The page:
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Learning Kanji (Part 2)

Learning kanji (Part 1) reviewed a few books for those interested in learning Kanji. Part 2 reviews a couple more books plus other resources. In these two short articles, I have presented ideas and resources going more for variety than comprehensiveness. In some cases I have provided links to Amazon.com, but you can find the same and more books at other online sources and physical bookstores. Online you can try Amazon.co.jp and www.yesasia.com. If you live close to a Kinokuniya bookstore, I recommend paying a visit. There is nothing like leafing through a book and making your own judgement. Besides, the kind of serendipitous discoveries you can make in a bookstore are different from those you can make online. I like to browse both on- and off-line.

  • Subject Grouped 1016 Kanji in Context, ISBN 4-590-01043-7 This book includes the 1016 kanji taught to Japanese children in their first six years of school, plus several of their compounds. Unlike other books that group kanji by frequency or radical, this one presents them according to topics. Twenty chapters illustrate kanji by topics such as: Geography, Weather and Universe, Food, Drink, Cooking, Body and Health, Transportation, Law and Crime. Each chapter comes with three sections: Reference, Vocabulary, and Reading Excercises.
  • Kanji Fast Finder, ISBN 0-8048-3393-1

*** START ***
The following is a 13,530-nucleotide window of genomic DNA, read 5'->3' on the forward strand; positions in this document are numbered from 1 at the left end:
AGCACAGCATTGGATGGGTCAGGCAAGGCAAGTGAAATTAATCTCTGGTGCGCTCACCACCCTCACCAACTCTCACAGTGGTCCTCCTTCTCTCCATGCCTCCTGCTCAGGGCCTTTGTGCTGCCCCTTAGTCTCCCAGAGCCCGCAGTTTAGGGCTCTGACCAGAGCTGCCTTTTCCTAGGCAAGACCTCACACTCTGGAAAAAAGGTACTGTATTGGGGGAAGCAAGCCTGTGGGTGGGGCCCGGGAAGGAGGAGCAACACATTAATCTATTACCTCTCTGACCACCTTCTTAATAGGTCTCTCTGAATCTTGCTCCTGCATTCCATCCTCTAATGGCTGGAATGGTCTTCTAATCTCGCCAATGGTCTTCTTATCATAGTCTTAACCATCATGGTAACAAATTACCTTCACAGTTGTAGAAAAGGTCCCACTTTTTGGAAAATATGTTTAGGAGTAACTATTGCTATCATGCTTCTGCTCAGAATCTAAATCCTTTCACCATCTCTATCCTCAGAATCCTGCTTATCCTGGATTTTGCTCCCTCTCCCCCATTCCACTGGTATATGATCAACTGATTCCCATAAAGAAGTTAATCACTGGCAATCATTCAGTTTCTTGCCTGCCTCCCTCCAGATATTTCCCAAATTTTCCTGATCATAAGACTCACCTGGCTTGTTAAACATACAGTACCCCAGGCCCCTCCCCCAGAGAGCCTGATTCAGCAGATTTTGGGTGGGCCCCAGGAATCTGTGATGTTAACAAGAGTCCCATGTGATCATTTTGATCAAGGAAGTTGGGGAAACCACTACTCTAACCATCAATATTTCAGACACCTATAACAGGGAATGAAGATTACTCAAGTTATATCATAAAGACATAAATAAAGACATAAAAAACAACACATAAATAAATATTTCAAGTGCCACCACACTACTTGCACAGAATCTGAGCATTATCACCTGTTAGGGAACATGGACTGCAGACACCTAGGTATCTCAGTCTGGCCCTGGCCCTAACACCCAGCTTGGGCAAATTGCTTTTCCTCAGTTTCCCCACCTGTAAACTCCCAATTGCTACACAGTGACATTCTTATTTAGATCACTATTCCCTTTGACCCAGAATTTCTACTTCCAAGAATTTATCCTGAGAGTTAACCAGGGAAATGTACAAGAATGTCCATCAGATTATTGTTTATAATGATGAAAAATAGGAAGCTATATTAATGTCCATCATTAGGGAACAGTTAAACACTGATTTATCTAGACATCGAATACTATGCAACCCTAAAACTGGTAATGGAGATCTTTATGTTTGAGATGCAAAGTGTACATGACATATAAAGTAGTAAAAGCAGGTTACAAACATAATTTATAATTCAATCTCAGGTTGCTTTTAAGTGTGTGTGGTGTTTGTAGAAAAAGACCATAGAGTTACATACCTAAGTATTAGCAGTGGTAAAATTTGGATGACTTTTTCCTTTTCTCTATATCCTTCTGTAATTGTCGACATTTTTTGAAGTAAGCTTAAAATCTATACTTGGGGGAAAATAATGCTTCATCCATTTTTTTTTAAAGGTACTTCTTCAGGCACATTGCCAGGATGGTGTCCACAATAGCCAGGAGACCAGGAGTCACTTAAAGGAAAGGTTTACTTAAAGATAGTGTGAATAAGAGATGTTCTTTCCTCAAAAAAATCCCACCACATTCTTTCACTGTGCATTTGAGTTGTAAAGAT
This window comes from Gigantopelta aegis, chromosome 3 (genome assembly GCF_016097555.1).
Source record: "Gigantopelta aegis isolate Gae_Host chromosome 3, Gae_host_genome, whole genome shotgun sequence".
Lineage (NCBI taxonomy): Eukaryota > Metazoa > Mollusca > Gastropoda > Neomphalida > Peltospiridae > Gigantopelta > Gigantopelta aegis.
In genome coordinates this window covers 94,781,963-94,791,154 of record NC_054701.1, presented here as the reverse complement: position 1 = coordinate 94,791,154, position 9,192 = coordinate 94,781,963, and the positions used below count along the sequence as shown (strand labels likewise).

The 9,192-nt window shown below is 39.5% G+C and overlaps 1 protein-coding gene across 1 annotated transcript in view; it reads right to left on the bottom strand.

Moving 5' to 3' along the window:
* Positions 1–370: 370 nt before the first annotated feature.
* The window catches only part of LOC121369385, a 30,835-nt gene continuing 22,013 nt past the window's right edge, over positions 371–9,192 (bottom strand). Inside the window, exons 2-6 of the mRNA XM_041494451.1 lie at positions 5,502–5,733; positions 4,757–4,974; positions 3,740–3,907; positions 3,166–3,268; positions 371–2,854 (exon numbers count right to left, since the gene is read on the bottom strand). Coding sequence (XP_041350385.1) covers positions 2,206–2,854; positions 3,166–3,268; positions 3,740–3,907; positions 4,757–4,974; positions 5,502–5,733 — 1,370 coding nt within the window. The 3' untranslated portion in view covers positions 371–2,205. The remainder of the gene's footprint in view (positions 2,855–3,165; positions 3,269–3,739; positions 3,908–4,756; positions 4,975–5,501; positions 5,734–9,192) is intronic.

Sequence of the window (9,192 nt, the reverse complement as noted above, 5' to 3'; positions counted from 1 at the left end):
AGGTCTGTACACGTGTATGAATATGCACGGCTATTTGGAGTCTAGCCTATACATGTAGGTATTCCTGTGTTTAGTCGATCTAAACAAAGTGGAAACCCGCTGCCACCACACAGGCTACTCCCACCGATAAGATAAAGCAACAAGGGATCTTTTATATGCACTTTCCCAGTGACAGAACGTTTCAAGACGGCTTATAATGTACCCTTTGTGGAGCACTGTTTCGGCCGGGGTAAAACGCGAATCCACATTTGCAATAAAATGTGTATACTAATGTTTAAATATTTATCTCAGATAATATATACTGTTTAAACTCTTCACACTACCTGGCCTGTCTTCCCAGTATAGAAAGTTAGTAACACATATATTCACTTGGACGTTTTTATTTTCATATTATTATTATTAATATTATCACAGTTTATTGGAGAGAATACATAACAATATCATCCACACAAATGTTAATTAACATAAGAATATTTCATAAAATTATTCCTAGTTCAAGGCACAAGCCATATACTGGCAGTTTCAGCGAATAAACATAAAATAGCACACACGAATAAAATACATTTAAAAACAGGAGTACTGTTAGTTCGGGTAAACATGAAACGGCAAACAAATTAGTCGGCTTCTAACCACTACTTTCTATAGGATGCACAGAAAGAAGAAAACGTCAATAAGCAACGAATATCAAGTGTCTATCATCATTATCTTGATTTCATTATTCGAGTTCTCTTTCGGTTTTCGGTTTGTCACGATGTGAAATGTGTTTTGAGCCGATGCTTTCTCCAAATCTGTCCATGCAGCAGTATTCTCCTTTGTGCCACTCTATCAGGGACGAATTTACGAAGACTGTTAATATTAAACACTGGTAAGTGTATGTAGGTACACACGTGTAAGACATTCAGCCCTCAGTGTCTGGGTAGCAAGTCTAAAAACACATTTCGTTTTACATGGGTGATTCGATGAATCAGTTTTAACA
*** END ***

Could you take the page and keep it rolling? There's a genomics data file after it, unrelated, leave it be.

You will love this book. It won't teach you kanji, but it will cut down how long it takes you to locate the 1,945 General Use Kanji in any dictionary, and in a big way. Trust me on this one: if you plan to use a dictionary, buy Kanji Fast Finder.
  • Kanji-a-Day is a website built around the needs of students of Japanese who want to take the Japanese Language Proficiency Test (JLPT), but it is just as useful to anyone interested in the language and especially kanji. The site's features include: Kanji of the day, Kanji lists and quizzes, dictionaries (Japanese-English and English-Japanese), personalized kanji and vocabulary lists, and now also a chat room. The Kanji lists are divided into four levels, level four being the lowest. Counterintuitive, perhaps, but consistent with the JLPT classification of proficiency levels.
    The site requires you to become a member to access almost all its features. Membership is free, but they ask for more personal information that seems necessary. I mention this because the site has had a prominent "Website for sale" sign on it for a while, and there is no telling who will get your personal information once the site is sold. This said, I find that the functionality you get access to is worth it and this is definitely the best website of its kind I have found so far.
  • Electronic dictionaries
    There are many brands and models out there and most of them include similar functions: dictionaries (Engligh-Japanese, Japanese-English), Thesaurus, kanji dictionary with search by reading and stroke number, kanji stroke animated sequence and more. When functionality is comparable, choice comes down to look and cost. One word of advice. If you buy from Japan and you are not already proficient in the language, make sure you get your user manual in English. I had a friend of mine buy my Canon WordTank G50 in Japan, which saved me about 40%, but came with a Japanese manual. As a consequence, I got a lot less mileage from my electronic dictionary than I could have.
  • More on this subject at Learning Kanji (Part 1)